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Page 43 - brotherhood of San Dominico quitted their convent in Fiesole and went to find a new home in Florence. With the turn of the year they left a temporary resting-place in San Giorgio Oltr* Arno and went into the ruined monastery of San Marco* This house appears to have belonged to the brotherhood of San
Page 37 - PLATE V.—THE CORONATION OF THE VIRGIN This is a detail of a famous picture in San Marco. It is a fresco in a cell of the South Corridor. Christ is seen crowning the Virgin, the clouds surrounding them are rainbow tinted, and below the rainbow six saints are ranged in a semi-circle.
Page 16 - ease. The technical achievement, the gradual but steady improvement in dealing with composition and masses of colour, the extraordinary change from the stiff early figures to the supple ones of the later years, the splendid growth of the artistic sense, from all these things the
Page 26 - Florence, where John XXIII. paid him obeisance, and the Dominican friars returned to their hillside home beyond the city, that was then, according to the historian Bisticci, "in a most blissful state, abounding in excellent men in every faculty, and full of admirable citizens.
Page 17 - luxury and the praise of the world at large the Dominican dismissed with fine indifference, believing that his reward would come when his task was ended, and the work of his hands should praise him in the gates. "Here," his orthodox latter-day admirers say, "is the man of noble convictions and pure life, who stood for all that was best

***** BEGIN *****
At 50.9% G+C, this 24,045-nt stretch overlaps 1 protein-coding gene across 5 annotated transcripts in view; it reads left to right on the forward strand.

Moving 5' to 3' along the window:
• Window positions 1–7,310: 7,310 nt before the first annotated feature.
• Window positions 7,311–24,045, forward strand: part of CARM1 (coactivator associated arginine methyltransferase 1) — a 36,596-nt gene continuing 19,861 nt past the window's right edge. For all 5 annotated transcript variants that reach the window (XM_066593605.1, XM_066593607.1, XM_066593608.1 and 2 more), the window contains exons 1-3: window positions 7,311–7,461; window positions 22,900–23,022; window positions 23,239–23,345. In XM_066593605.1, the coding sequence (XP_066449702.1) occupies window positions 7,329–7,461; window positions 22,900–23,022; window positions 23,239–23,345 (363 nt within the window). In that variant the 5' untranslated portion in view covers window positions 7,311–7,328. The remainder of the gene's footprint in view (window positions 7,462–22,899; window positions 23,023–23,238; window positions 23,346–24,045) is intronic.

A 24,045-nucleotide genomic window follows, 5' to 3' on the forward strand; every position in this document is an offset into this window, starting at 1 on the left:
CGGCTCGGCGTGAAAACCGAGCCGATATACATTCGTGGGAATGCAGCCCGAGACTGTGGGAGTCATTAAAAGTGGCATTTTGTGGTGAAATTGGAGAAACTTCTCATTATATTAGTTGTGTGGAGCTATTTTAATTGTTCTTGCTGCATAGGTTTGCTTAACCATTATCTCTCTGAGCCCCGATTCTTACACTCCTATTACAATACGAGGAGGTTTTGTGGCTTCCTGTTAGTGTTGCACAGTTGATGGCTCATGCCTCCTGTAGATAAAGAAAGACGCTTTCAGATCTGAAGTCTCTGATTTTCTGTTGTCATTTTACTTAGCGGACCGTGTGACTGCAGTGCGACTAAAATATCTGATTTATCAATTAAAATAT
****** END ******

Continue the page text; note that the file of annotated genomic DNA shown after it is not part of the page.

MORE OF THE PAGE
Page 41 - transition. As he grew older and more confident of his powers, Fra Angelico seems to have freed himself from some of the restrictions that beset an artist who is also a religious. He, too, learned to glorify the human form.
Page 72 - all a wonder and a great desire;" Ghiberti, to whom Florence owes the gates of the Baptistery ; Michelozzo, who built the Medici Palace and the Convent of San Marco, and was associated with Luca
Page 77 - movement was continued and developed by Verrocchio and Da Vinci on the one side, and by Perugino and Raphael on the other. Then again Fra Angelico made a definite movement towards portrait painting, by giving the likeness of some of his friends and patrons to saints and martyrs. This was yet another of the daring innovations that marked the opening of the